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Note: Many topics at this site are reduced versions of the text in "The Encyclopedia of Networking and Telecommunications." Search results will not be as extensive as a search of the book's CD-ROM.
Instant messaging, or IM, provides a way to send short messages to other people on the Internet, usually in real time, although delayed delivery is supported. Instant messaging could be compared to a combination of e-mail and Internet chat. Like e-mail, instant messaging supports message exchange between people; but, unlike e-mail, instant messaging is designed for two-way live chats. IM bridges the gap between voice calls and e-mail. What IM does not normally do is archive messages like e-mail programs. Business users may need to look for products that log conversations for later referral or for legal purposes.
Chat and instant messaging are forms of synchronous communications. Like a voice telephone call, a chat or instant messaging session is live and each user responds to the other in real time. But while voice calls require the immediate attention of the parties involved, IM gives people a chance (if only momentary) to think out responses. In contrast, discussion forums and electronic mail are asynchronous communications. Some amount of time may pass before a person responds to a message. A discussion forum is a non-real-time chat room where groups of people exchange messages in an asynchronous style. A message sits in a message queue for other people to read and respond to at any time, or until the message falls out of the queue.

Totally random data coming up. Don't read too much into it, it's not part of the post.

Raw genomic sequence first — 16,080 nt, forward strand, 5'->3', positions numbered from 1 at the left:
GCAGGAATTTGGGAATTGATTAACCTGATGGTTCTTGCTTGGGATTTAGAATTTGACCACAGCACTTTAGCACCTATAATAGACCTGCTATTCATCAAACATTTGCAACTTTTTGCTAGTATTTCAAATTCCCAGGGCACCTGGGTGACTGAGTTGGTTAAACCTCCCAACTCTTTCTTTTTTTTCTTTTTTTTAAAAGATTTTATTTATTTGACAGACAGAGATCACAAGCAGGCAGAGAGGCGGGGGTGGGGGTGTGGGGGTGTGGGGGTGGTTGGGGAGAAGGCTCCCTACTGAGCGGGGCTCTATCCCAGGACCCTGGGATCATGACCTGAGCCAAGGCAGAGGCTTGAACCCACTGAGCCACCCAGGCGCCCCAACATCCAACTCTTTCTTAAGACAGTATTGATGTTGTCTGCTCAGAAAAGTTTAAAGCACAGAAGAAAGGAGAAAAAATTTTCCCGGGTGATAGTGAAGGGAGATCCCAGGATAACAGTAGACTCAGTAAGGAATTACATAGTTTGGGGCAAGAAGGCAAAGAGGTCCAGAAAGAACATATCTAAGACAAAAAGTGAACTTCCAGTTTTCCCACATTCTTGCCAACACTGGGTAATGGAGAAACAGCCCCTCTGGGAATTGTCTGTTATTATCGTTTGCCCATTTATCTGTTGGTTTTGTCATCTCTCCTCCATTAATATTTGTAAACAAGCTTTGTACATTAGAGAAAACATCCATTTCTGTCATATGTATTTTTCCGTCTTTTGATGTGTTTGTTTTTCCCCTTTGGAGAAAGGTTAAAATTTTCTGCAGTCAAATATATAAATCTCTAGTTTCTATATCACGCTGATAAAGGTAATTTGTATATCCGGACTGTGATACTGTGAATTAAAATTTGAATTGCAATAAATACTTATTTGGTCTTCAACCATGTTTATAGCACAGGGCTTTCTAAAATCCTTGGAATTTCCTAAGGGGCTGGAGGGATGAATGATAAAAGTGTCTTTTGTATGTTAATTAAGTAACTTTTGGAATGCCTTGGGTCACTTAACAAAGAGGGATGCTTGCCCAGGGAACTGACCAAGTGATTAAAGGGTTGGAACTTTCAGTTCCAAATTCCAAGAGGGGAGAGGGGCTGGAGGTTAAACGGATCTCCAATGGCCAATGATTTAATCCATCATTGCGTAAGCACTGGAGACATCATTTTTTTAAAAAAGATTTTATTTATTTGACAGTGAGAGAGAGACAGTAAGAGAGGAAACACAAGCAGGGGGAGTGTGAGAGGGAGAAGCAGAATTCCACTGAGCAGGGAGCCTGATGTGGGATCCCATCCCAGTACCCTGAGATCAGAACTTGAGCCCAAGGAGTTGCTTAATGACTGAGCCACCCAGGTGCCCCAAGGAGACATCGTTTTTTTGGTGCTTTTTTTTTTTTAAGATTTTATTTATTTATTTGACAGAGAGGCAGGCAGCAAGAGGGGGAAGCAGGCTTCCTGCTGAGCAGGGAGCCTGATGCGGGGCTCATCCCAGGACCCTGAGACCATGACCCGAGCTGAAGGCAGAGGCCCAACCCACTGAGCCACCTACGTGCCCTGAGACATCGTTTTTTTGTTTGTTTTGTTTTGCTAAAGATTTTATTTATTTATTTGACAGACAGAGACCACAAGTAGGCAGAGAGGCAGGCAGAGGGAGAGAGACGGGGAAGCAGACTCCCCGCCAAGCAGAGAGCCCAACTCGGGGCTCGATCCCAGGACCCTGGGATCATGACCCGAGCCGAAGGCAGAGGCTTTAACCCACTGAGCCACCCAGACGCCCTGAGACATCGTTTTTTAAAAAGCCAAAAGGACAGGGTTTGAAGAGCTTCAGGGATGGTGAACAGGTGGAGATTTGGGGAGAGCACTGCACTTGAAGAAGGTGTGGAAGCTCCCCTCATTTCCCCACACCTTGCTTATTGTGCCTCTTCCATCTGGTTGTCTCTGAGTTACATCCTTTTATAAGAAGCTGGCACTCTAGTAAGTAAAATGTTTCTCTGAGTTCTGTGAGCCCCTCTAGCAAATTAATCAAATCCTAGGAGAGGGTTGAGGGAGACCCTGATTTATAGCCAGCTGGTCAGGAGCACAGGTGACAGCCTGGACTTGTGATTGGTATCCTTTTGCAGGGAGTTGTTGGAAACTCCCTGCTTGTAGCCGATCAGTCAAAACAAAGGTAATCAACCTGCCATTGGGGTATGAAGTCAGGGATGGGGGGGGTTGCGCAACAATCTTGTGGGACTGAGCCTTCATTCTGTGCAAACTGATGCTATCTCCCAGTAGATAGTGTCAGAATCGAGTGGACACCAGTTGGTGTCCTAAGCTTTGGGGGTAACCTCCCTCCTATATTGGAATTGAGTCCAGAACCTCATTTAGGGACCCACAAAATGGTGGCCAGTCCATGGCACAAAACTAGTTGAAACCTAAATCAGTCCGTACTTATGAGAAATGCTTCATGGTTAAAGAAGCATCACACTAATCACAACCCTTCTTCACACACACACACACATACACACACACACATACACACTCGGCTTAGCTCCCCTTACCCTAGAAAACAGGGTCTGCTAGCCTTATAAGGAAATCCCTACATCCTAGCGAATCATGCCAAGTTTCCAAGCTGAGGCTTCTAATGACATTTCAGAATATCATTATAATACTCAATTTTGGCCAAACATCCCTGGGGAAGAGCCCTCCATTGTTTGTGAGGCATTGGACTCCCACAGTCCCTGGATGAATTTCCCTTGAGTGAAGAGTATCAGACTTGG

Important aspects of IM are presence monitoring (PM) and what AOL calls "buddy lists" or just lists. A list is a group of people that you want to exchange instant messages with. A presence monitoring server keeps track of when people log on and notifies you. Likewise, the presence server keeps track of when you log on and notifies other people. You can specify exactly who in your list should know you are currently online. For example, you can specify that fellow employees only know you are online from 8:00 to 5:00.
This topic continues in "The Encyclopedia of Networking and Telecommunications" with a discussion of the following:
Copyright (c) 2001 Tom Sheldon and Big Sur Multimedia.